A Bicycle Novice

As I get to know my companions on this journey better, I am discovering  what an impressive group of cyclists I am surrounding by.  They are lean, strong athletic individuals with impressive biking credentials.  Hardy, the German and Terry, one of the Aussies, biked from Cairo to Capetown together a couple of years ago.  That trip is 12000 kilometers, about 1000 kilometers longer than this South American ride.  Others have done that trip as well.  Trips through West Africa, through the Pyrennees and the Alps, the Continental Divide trail through the Rockies in the US, and many other similar rides are common to these riders.  My roommate, James from Virginia, has been a racer for many years.  He has done the Tour Divide 3 times.  It’s an amazing unsupported race from Banff, Alberta through the Rockies on down to the deserts of the Southwest and ending in a dusty little border town.  Much of the 2800 miles follows the Continental Divide Hiking Trail which is a rugged trail carved through the Rockies with big climbs and steep drops.  One has to carry everything you may need and cook  along the way.  You really have to be a minimalist in your packing strategy and damn tough getting through the snowy passes and dry desert areas.  Long, long days on the bicycle.  It is a race.  Wow, is all I can say.  He has also completed the Iditabike race which follows the Ididarod Sled Dog Course from a little north of Anchorage to Nome, Alaska.  About 1200 miles, it begins a week before the sled dog starts and only accepts bikers who have shown they can complete extreme races.  Unsupported.  Wow, again. Many others on this trip have similar backgrounds.  I am really the biking novice.  I hope that I can hold my own.  I certainly won’t be racing altho technically this is a race.  James is approaching it as a race.   He  has also been an ultra runner competing in  50 and 100 mile races.  He’s a quiet, sensitive guy who is very calm and quite friendly.  Great guy for a roommate.

My roommate  had a bad experience with Delta on the trip down.  Delta’s written policy is that you can have one bag free on this international flight.  The second bag costs $75 and the bike cost $150 plus has to fall into both linear measurements and weight restrictions.  I got my 2 bags and bike here under those rules.  When James got to the airport in Virginia to start his trip, Delta check-in told him that there was a baggage embargo and he would only be allowed one free bag and one paid one.  So he  had to call his bike box a bag and scramble to find a freight company from the airport to expedite his other bag to Quito.  The tariff for this was just over $900.  Yes, that’s not a misprint – $900.  He’s been unsuccessful in contacting Delta from here nor have they responded to his emails.  The bag is currently stuck in a port city on the coast hung up in Customs.  They have a problem here in Ecuador with people bringing in goods to sell  for profit so they are suspicious about his bike equipment unaccompanied by the bike rider.  Through all this James has been cool and calm.  If it were me Delta would be able to hear me swearing all the way  from my hotel in Quito.  We leave  Quito for good on Saturday then it will be hard for that bag to find us down the line.  One of our Bike Dreams people is doing what she can to get it released from Customs.  I hope that today will be the day for that.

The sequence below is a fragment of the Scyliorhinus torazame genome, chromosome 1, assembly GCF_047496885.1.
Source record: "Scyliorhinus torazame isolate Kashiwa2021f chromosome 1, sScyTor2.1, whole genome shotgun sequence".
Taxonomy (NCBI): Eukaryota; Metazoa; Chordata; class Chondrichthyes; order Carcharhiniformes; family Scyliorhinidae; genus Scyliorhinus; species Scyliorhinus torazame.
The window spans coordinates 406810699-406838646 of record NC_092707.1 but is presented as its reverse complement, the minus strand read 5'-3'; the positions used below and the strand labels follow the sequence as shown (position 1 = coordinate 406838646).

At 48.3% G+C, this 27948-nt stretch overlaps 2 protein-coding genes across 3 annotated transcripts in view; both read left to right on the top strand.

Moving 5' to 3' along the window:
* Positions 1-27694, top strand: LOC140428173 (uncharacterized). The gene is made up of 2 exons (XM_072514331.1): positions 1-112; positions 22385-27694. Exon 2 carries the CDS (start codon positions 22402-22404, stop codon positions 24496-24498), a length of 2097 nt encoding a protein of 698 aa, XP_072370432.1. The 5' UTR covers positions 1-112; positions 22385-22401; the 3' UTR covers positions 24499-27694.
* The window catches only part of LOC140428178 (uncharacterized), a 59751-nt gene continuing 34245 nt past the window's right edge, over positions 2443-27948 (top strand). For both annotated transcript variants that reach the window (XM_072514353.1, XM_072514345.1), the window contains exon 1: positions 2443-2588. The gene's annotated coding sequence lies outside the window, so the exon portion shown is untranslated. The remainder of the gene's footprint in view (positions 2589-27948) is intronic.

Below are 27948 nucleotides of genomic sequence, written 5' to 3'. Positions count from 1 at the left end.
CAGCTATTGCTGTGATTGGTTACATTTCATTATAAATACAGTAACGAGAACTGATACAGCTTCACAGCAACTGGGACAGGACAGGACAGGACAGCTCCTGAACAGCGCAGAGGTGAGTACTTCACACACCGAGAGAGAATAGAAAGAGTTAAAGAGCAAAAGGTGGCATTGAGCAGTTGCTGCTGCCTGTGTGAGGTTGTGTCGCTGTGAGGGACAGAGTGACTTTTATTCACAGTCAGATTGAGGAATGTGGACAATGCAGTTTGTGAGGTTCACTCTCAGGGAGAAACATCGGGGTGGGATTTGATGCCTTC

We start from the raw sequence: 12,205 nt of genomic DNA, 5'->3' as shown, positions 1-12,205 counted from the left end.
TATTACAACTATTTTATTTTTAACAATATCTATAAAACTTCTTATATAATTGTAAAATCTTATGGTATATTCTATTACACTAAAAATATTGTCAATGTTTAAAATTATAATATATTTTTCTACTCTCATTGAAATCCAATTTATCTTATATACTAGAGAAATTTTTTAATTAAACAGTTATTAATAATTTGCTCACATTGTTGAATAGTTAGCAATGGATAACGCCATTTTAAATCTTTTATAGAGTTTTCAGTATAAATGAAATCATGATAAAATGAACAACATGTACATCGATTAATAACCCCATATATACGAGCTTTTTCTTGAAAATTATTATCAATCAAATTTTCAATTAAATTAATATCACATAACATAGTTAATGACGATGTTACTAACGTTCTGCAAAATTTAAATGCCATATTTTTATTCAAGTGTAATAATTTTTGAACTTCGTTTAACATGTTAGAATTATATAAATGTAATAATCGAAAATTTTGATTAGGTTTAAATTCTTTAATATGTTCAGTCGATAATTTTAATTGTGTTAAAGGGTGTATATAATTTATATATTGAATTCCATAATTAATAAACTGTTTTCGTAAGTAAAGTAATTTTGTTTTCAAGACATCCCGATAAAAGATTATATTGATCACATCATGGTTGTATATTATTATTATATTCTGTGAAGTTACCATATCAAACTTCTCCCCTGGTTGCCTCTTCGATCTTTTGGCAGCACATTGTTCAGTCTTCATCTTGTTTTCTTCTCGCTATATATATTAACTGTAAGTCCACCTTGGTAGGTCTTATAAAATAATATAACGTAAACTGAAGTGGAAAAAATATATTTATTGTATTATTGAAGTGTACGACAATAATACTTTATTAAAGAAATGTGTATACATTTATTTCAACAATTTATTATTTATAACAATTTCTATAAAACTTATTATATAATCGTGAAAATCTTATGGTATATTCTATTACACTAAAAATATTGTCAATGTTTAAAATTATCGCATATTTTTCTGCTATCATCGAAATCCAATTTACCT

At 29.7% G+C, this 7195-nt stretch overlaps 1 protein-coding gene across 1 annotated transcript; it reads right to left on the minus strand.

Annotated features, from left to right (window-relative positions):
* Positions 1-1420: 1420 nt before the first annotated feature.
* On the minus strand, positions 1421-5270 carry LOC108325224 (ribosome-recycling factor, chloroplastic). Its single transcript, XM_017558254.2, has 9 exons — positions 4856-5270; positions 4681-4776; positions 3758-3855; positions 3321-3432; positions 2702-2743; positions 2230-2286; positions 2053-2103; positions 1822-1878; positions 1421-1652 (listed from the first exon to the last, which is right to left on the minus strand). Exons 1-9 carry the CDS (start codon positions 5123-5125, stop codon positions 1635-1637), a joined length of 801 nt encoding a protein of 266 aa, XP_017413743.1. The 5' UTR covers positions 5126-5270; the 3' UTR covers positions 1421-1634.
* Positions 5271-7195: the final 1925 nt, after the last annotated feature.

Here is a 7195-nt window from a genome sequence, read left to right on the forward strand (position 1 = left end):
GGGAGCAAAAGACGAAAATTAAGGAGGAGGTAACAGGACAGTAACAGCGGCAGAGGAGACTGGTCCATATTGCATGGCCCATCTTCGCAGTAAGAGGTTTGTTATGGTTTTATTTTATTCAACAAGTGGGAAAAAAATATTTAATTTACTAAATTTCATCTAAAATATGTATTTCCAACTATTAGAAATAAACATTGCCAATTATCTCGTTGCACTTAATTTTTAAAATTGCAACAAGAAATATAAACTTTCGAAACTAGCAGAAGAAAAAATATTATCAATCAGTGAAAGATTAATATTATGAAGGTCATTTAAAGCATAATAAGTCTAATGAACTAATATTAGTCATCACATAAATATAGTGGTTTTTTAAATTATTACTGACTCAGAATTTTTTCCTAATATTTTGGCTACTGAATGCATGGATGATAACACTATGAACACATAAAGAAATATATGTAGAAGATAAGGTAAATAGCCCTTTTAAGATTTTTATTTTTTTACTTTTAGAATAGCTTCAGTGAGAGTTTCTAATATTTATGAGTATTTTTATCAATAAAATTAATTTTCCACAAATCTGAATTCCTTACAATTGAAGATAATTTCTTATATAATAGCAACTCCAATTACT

I spent the morning going to the bank to exchange some of my $100 bills for $20’s.  Ecuador uses US currency but it’s difficult to use big bills.  So altho I was told to bring big bills they are hard to deal with.  Not quite like walking into the Credit Union or bank in Grand Marais.  You have to weave through a phallanx of guards to get to the counter.  One of the guards tried to extort a couple of dollars to let me through.   Thanks to the Italian/Canadian friend Camren’s good command of Spanish I was able to easily get this done.  Then breakfast at a great little Eciuadorian Hostel and now a little rest as I woke at 4am and wasn’t able to get back to sawing logs.

Are you wondering when the hell I’m going to get on my bike?  So am I.  Some of the people have gotten out for rides but the traffic is crazy and I have little experience biking through such crazy conditions so I’m waiting till I have to – then we will leave the city and much of the congested crazy traffic.

14 thoughts on “A Bicycle Novice

  1. Buck-I read these with the greatest of pleasures … hope all continues well with you and your fascinating companions … Keep it up! Best …ed

  2. Hey Buck, I am glad that we used to ride together. Clearly you have entered another stratosphere of ability and fellow riders. Oh well, I can at least say I use to ride with him!! Your friend’s experience proves once more that one should avoid Delta at all costs.

  3. Oh Buck, it sounds like a wonderful adventure! I believe you will have lifelong friends from this group once you have completed your trip. I hope all goes smoothly for you. i look forward to your updates and send lots of hugs and good wishes!

  4. So Buck, I am wondering, when you are at the equator and you look north can you see the Big Dipper, and then look south and see the southern cross?

    Brian Bennett Outback Solar Electric Grand Marais, MN

  5. Hey Buck—just discovered your awesome blog. It will be fun to live vicariously through you and your rider buddies! Fisherman’s is in full swing tonight. Maybe you’ll have the chance to enjoy some small town festivals on your tour! Have fun and thanks for the blog! Be safe.

  6. Just realized it didn’t take my comment here….Anyhow, just said how excited I am to be following your adventure…thrilled about the whole thing for you! Lotsa love and luck to you.

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